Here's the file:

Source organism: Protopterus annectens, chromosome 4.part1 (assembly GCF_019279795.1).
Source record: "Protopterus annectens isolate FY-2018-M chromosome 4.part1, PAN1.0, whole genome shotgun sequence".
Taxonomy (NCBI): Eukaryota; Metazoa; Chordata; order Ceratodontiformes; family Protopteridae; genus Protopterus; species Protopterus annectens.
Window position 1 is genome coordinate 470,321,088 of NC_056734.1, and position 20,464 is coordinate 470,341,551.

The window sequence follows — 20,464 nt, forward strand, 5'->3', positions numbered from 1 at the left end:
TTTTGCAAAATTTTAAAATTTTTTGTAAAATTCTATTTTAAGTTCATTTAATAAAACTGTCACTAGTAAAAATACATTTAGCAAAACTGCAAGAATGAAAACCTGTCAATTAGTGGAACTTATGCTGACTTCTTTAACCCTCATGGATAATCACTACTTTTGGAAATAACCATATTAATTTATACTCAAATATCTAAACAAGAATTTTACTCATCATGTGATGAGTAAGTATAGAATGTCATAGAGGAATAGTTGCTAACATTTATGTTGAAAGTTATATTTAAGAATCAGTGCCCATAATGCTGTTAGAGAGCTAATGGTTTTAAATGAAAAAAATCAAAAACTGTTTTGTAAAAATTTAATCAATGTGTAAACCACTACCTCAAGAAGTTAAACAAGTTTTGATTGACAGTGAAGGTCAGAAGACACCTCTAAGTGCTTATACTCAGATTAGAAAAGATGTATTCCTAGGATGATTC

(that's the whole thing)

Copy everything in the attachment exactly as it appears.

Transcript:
Source organism: Protopterus annectens, chromosome 4.part1 (assembly GCF_019279795.1).
Source record: "Protopterus annectens isolate FY-2018-M chromosome 4.part1, PAN1.0, whole genome shotgun sequence".
Taxonomy (NCBI): Eukaryota; Metazoa; Chordata; order Ceratodontiformes; family Protopteridae; genus Protopterus; species Protopterus annectens.
Window position 1 is genome coordinate 470,321,088 of NC_056734.1, and position 20,464 is coordinate 470,341,551.

The window sequence follows — 20,464 nt, forward strand, 5'->3', positions numbered from 1 at the left end:
TTTTGCAAAATTTTAAAATTTTTTGTAAAATTCTATTTTAAGTTCATTTAATAAAACTGTCACTAGTAAAAATACATTTAGCAAAACTGCAAGAATGAAAACCTGTCAATTAGTGGAACTTATGCTGACTTCTTTAACCCTCATGGATAATCACTACTTTTGGAAATAACCATATTAATTTATACTCAAATATCTAAACAAGAATTTTACTCATCATGTGATGAGTAAGTATAGAATGTCATAGAGGAATAGTTGCTAACATTTATGTTGAAAGTTATATTTAAGAATCAGTGCCCATAATGCTGTTAGAGAGCTAATGGTTTTAAATGAAAAAAATCAAAAACTGTTTTGTAAAAATTTAATCAATGTGTAAACCACTACCTCAAGAAGTTAAACAAGTTTTGATTGACAGTGAAGGTCAGAAGACACCTCTAAGTGCTTATACTCAGATTAGAAAAGATGTATTCCTAGGATGATTC